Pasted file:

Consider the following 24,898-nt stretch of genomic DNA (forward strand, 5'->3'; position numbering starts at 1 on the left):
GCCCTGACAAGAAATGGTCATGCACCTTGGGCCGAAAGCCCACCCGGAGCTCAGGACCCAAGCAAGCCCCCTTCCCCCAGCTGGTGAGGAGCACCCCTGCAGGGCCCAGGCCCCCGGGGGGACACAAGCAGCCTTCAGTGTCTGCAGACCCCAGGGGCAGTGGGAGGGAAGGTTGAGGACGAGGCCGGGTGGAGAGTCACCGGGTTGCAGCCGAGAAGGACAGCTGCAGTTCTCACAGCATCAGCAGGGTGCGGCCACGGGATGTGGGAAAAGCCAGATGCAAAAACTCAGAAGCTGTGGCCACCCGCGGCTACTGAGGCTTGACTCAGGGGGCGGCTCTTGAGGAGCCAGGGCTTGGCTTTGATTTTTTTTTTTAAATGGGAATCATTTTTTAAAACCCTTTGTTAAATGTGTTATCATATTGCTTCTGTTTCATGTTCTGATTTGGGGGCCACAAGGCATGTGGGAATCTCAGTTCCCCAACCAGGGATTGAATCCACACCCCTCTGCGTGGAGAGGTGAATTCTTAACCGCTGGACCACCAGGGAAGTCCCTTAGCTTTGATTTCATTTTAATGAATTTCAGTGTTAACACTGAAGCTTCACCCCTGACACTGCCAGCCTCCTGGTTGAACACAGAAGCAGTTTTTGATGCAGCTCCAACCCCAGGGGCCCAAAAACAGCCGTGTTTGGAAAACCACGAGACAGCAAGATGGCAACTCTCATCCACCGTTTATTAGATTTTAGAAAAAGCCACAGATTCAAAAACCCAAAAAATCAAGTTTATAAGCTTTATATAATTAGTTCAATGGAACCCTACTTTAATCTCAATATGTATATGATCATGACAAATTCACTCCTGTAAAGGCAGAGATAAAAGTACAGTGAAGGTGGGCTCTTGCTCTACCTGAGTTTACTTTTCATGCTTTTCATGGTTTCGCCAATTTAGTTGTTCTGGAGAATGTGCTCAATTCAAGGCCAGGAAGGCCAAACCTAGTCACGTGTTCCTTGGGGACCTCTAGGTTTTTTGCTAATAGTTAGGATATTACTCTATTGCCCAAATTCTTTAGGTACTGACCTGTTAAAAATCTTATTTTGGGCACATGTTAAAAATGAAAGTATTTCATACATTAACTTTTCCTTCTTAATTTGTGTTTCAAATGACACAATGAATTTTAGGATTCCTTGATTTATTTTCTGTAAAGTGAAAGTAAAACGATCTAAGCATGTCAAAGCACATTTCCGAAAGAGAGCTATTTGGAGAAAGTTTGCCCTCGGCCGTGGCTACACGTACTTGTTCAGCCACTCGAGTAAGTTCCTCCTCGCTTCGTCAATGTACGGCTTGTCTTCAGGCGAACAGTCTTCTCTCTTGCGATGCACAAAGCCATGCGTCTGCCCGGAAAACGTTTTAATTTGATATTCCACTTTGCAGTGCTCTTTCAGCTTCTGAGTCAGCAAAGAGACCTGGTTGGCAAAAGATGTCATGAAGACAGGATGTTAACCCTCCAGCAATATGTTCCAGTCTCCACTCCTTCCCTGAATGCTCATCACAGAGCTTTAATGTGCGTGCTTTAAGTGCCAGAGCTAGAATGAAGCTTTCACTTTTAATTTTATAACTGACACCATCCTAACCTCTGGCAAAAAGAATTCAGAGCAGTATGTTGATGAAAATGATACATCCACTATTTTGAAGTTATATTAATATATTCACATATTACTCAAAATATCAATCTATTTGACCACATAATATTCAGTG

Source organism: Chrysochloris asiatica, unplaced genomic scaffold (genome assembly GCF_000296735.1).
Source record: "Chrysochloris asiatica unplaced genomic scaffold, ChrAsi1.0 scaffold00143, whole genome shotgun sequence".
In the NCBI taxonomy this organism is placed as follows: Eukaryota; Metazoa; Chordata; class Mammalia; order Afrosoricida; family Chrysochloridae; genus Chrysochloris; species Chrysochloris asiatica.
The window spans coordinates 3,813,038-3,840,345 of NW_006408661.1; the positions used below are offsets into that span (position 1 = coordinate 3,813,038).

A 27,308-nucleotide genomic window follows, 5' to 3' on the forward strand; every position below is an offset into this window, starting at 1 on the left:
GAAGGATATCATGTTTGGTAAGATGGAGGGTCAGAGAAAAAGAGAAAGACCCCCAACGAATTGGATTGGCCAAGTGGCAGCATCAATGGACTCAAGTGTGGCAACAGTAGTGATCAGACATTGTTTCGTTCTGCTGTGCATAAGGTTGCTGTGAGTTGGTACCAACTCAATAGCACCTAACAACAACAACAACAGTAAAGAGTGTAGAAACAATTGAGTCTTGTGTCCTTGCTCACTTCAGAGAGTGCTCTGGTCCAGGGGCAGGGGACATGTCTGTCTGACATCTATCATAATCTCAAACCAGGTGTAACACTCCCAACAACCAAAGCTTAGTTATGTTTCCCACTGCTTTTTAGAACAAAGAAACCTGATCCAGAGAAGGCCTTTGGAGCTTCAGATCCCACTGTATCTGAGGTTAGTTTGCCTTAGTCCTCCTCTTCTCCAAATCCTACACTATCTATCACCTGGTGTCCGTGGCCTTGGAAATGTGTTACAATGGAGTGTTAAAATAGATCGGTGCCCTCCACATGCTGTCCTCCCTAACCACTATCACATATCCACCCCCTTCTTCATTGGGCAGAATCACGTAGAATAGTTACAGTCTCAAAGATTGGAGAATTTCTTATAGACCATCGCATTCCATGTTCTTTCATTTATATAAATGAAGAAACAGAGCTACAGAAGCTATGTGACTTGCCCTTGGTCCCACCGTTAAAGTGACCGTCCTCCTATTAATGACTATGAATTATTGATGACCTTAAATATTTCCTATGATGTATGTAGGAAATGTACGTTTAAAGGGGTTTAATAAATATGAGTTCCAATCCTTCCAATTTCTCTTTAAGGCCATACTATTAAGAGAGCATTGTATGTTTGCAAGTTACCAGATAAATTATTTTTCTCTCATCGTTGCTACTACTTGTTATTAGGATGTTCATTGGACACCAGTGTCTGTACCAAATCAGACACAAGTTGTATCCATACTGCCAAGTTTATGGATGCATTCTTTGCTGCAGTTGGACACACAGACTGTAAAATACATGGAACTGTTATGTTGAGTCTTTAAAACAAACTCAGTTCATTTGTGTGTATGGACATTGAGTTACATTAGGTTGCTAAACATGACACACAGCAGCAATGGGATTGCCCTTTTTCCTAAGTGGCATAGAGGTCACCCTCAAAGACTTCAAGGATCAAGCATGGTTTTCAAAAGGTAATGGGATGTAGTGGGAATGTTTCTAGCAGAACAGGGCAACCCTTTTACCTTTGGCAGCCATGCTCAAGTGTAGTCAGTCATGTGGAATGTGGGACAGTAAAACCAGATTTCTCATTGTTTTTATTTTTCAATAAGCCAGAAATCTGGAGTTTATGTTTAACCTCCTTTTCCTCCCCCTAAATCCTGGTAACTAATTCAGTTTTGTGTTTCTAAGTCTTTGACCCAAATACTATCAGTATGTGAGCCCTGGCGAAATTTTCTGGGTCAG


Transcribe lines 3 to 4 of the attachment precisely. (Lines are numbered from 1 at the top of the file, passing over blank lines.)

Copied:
Source organism: Chrysochloris asiatica, unplaced genomic scaffold (genome assembly GCF_000296735.1).
Source record: "Chrysochloris asiatica unplaced genomic scaffold, ChrAsi1.0 scaffold00143, whole genome shotgun sequence".